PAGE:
Forge

Written by Laurie Halse Anderson
Review by Elizabeth Hawksley Ella McNulty (aged 15)

(1)

1777. America is fighting for independence from Britain. Curzon, a slave, has managed to escape from his British master and is on the run. He gets caught up in a skirmish between British and American soldiers and saves the life of Eben, a young soldier in the newly-raised 16th Massachusetts Regiment. Soon, he is fighting with Eben’s regiment and involved in a war which he is only half-convinced is his war; there’s no guarantee that the Americans will grant him his freedom any more than the British did.

The winter of 1778-79 is bitterly cold, and the regiment is poorly equipped and badly-organized. Curzon must cope with not only the prejudice of some of his fellow soldiers, but also cold, hunger and lack of shelter. How can he ever gain his freedom when he’s freezing and half-starved?

Forge follows on from Laurie Halse Anderson’s award winning Chains, but it’s a standalone book; the necessary back story information is skilfully woven into the Prelude. I had no difficulty in understanding what was going on. The author’s research is thorough without being intrusive, and the story illuminates a little-known aspect of the War of Independence, that of the suffering of ordinary soldiers from the ineptitude of the planning and the food shortages.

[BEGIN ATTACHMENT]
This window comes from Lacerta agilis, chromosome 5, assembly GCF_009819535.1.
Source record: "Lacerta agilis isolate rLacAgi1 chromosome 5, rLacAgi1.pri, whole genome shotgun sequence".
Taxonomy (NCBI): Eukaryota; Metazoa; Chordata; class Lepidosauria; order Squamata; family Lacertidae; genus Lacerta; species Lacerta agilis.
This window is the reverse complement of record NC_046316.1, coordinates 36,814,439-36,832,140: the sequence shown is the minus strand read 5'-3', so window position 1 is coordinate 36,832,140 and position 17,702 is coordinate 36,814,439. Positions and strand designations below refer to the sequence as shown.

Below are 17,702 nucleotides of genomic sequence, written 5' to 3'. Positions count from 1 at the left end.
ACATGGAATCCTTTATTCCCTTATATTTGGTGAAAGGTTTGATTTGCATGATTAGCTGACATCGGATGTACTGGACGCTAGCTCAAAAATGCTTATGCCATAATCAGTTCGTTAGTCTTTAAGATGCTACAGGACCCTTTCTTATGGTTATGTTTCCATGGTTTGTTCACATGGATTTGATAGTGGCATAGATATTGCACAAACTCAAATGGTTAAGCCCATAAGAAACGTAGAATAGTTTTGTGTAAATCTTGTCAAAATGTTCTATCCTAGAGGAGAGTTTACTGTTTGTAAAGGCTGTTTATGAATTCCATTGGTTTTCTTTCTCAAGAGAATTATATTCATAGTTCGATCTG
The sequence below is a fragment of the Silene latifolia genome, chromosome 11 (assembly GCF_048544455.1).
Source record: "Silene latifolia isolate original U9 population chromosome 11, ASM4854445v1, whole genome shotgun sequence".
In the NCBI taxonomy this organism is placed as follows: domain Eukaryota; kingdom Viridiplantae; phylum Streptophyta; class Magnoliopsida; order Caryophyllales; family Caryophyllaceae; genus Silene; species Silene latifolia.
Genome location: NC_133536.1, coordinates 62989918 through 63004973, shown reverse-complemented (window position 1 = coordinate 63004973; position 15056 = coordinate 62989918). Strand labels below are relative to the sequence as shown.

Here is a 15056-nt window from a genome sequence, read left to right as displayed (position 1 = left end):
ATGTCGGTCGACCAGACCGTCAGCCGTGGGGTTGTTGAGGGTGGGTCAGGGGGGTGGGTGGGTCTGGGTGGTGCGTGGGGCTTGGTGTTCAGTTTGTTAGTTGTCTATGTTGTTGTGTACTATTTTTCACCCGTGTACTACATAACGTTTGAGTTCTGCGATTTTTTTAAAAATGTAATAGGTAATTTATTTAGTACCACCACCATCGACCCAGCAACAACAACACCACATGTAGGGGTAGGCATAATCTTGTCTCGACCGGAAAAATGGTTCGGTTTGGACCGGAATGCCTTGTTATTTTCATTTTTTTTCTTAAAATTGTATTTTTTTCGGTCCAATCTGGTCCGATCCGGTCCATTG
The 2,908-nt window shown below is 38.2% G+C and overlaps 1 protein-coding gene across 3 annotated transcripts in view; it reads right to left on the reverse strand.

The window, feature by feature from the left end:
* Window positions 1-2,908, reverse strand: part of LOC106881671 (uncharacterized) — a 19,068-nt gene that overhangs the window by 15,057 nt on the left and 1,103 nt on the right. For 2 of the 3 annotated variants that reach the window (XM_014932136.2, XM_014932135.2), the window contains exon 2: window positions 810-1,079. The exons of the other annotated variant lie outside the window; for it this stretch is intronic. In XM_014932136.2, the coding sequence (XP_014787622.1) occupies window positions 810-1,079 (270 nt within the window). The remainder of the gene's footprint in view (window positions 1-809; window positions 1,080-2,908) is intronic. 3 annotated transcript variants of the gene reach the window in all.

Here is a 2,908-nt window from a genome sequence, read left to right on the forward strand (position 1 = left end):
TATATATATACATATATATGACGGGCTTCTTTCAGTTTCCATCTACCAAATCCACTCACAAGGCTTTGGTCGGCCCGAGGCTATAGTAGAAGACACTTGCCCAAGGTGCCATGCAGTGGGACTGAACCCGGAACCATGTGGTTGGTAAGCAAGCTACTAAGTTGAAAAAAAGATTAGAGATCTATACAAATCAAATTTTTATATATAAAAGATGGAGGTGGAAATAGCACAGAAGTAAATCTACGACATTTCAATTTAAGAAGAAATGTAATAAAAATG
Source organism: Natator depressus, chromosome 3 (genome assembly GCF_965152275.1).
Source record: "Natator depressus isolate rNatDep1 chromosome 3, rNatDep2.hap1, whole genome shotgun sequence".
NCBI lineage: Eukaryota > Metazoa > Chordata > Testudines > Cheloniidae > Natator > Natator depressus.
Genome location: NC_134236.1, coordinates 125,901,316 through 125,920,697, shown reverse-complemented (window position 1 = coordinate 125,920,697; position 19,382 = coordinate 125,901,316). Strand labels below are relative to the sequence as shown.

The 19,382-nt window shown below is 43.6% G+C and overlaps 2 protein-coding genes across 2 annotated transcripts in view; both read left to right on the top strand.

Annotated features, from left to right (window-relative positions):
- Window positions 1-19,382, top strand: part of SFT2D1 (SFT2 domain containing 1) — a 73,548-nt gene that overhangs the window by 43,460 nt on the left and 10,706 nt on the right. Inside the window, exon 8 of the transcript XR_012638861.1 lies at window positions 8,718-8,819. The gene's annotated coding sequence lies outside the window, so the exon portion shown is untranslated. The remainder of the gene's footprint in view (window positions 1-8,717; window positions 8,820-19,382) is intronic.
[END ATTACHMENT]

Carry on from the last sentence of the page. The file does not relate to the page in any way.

Having said that, I read it perfectly happily without being particularly involved. Objectively, I sympathized with Curzon’s position, but somehow I wasn’t emotionally engaged. This may have been because this is a first-person narrative and Curzon is understandably wary of confiding too much to his fellow, white, soldiers. He has to be slightly detached – which affects the reader. Things improve once he meets up with his fellow slave and escapee, Isabel, mainly because we become involved with the dynamic of their relationship and the horrors of Isabel’s experiences of slavery.

(2)

I quite liked this book. I thought its historical context was interesting. The American Revolution is not a historical period I knew much about apart from tea being thrown overboard, so it was interesting to have an insight into the period. I liked the two main characters Curzon and Isabel; the way their relationship developed through the plot was very moving. I specially found that I identified with Isabel since she was a brave and funny character. I thought the action was described well and the fight scenes were gripping. I liked the texts at the beginnings of chapters, for example, the historical précis – talking about laws to do with slavery and descriptions of historical events involving slavery. I thought this was an interesting idea, and well-executed. The book fell down because sometimes I found the plot was a bit complicated and slow-moving so I lost interest.